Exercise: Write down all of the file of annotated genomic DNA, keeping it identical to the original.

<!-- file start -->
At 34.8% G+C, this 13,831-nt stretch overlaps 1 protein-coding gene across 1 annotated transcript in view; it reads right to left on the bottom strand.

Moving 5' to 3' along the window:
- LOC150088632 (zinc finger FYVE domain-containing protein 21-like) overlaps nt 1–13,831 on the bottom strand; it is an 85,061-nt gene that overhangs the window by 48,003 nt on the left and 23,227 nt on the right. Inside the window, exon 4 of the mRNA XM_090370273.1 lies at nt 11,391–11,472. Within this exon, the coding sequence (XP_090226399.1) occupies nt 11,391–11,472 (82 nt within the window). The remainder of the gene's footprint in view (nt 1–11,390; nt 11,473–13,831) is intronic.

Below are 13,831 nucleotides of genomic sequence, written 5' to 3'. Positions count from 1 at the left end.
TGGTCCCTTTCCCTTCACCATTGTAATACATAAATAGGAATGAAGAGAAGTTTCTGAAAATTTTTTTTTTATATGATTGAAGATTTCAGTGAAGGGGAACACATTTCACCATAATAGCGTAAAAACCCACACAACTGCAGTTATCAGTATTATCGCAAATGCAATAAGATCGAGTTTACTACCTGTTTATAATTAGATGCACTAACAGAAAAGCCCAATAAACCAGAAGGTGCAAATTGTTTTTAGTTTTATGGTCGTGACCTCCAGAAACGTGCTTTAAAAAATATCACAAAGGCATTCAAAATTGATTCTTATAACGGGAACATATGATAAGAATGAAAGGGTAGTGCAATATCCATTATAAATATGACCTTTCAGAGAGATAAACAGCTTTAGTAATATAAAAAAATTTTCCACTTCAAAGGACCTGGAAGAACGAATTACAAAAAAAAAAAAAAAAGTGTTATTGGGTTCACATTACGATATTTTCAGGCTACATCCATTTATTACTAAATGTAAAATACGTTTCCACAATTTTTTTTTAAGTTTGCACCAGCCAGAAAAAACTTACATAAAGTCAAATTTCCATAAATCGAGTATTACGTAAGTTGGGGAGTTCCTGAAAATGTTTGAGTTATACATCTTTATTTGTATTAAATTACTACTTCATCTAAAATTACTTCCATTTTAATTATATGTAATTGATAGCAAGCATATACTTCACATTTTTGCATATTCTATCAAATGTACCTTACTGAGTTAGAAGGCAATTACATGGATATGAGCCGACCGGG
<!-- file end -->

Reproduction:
At 34.8% G+C, this 13,831-nt stretch overlaps 1 protein-coding gene across 1 annotated transcript in view; it reads right to left on the bottom strand.

Moving 5' to 3' along the window:
- LOC150088632 (zinc finger FYVE domain-containing protein 21-like) overlaps nt 1–13,831 on the bottom strand; it is an 85,061-nt gene that overhangs the window by 48,003 nt on the left and 23,227 nt on the right. Inside the window, exon 4 of the mRNA XM_090370273.1 lies at nt 11,391–11,472. Within this exon, the coding sequence (XP_090226399.1) occupies nt 11,391–11,472 (82 nt within the window). The remainder of the gene's footprint in view (nt 1–11,390; nt 11,473–13,831) is intronic.

Below are 13,831 nucleotides of genomic sequence, written 5' to 3'. Positions count from 1 at the left end.
TGGTCCCTTTCCCTTCACCATTGTAATACATAAATAGGAATGAAGAGAAGTTTCTGAAAATTTTTTTTTTATATGATTGAAGATTTCAGTGAAGGGGAACACATTTCACCATAATAGCGTAAAAACCCACACAACTGCAGTTATCAGTATTATCGCAAATGCAATAAGATCGAGTTTACTACCTGTTTATAATTAGATGCACTAACAGAAAAGCCCAATAAACCAGAAGGTGCAAATTGTTTTTAGTTTTATGGTCGTGACCTCCAGAAACGTGCTTTAAAAAATATCACAAAGGCATTCAAAATTGATTCTTATAACGGGAACATATGATAAGAATGAAAGGGTAGTGCAATATCCATTATAAATATGACCTTTCAGAGAGATAAACAGCTTTAGTAATATAAAAAAATTTTCCACTTCAAAGGACCTGGAAGAACGAATTACAAAAAAAAAAAAAAAAGTGTTATTGGGTTCACATTACGATATTTTCAGGCTACATCCATTTATTACTAAATGTAAAATACGTTTCCACAATTTTTTTTTAAGTTTGCACCAGCCAGAAAAAACTTACATAAAGTCAAATTTCCATAAATCGAGTATTACGTAAGTTGGGGAGTTCCTGAAAATGTTTGAGTTATACATCTTTATTTGTATTAAATTACTACTTCATCTAAAATTACTTCCATTTTAATTATATGTAATTGATAGCAAGCATATACTTCACATTTTTGCATATTCTATCAAATGTACCTTACTGAGTTAGAAGGCAATTACATGGATATGAGCCGACCGGG